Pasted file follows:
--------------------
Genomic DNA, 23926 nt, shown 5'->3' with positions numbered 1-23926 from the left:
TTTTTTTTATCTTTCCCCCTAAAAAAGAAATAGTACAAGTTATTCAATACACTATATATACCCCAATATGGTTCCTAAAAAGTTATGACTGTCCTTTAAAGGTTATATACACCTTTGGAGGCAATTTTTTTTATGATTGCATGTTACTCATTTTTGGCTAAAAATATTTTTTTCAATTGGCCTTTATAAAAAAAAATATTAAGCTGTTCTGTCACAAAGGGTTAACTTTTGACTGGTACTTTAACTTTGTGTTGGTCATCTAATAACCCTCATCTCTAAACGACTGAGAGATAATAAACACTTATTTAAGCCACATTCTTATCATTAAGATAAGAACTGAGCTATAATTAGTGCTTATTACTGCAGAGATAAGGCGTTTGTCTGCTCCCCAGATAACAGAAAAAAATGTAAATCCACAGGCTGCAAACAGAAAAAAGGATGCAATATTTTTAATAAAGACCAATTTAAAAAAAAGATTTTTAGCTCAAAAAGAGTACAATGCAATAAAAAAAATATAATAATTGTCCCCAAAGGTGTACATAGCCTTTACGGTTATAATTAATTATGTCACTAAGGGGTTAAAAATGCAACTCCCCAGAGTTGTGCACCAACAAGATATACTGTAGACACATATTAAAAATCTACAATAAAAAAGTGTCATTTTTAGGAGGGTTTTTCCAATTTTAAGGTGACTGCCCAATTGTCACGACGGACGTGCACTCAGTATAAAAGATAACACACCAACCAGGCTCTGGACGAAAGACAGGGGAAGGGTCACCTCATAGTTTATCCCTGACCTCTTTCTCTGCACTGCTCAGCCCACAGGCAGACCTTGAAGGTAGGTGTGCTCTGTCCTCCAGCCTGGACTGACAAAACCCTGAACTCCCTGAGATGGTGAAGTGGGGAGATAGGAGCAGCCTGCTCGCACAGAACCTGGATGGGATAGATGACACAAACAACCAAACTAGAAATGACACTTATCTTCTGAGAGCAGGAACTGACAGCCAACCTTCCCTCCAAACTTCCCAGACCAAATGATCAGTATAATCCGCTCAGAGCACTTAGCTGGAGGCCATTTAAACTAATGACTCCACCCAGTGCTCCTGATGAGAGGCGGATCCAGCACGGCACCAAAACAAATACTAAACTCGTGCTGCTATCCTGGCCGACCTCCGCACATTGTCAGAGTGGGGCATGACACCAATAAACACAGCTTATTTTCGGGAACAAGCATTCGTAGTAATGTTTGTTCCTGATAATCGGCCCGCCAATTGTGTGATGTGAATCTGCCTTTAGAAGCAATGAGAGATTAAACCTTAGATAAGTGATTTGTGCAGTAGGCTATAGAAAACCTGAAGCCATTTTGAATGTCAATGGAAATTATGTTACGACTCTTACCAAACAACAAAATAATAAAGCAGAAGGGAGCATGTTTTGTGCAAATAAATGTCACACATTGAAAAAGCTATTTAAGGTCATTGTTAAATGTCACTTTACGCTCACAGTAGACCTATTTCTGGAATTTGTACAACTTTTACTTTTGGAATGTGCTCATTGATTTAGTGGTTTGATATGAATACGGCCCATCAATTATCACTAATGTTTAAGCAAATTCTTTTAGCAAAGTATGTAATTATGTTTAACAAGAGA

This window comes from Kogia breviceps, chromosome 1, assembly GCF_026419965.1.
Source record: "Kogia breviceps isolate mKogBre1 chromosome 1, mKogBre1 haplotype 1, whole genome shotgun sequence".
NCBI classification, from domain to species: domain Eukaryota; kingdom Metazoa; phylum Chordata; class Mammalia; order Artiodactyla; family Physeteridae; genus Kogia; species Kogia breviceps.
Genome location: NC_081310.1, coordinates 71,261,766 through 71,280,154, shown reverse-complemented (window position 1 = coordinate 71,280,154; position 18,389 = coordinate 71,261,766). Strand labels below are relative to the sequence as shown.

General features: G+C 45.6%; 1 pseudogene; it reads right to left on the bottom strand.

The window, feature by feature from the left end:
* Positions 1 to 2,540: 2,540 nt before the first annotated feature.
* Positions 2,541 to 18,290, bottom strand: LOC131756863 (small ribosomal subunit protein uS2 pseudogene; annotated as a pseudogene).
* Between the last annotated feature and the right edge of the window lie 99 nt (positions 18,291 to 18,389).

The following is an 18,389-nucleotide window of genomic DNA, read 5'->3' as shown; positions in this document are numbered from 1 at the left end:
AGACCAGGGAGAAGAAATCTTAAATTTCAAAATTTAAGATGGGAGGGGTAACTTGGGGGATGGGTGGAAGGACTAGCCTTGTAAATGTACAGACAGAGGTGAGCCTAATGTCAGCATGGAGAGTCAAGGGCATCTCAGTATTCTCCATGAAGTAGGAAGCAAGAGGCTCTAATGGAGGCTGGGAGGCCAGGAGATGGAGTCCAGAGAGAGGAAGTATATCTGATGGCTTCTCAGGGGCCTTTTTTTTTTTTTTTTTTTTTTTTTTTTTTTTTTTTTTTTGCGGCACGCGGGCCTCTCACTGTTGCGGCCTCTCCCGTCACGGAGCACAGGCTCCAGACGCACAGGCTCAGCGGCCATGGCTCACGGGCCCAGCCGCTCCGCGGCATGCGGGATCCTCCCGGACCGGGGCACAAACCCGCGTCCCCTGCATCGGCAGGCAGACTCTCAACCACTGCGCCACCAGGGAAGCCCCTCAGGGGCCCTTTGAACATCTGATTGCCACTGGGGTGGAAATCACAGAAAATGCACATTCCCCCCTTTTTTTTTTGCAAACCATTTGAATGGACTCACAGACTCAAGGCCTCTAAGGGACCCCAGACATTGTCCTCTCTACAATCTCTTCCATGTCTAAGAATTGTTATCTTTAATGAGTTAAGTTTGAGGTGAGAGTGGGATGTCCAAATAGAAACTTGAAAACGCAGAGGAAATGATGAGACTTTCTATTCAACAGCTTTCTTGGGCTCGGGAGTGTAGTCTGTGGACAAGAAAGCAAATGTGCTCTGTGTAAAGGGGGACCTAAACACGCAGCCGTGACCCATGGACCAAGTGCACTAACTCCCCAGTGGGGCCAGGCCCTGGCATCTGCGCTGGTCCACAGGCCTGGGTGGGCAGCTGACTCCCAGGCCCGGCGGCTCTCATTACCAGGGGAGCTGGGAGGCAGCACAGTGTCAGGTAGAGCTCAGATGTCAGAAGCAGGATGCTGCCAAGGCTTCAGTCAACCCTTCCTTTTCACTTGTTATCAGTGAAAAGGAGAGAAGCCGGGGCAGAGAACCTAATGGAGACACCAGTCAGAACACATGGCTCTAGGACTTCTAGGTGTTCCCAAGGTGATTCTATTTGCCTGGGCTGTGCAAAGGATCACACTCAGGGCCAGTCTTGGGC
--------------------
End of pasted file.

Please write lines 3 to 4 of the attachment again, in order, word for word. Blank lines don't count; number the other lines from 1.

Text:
This window comes from Kogia breviceps, chromosome 1, assembly GCF_026419965.1.
Source record: "Kogia breviceps isolate mKogBre1 chromosome 1, mKogBre1 haplotype 1, whole genome shotgun sequence".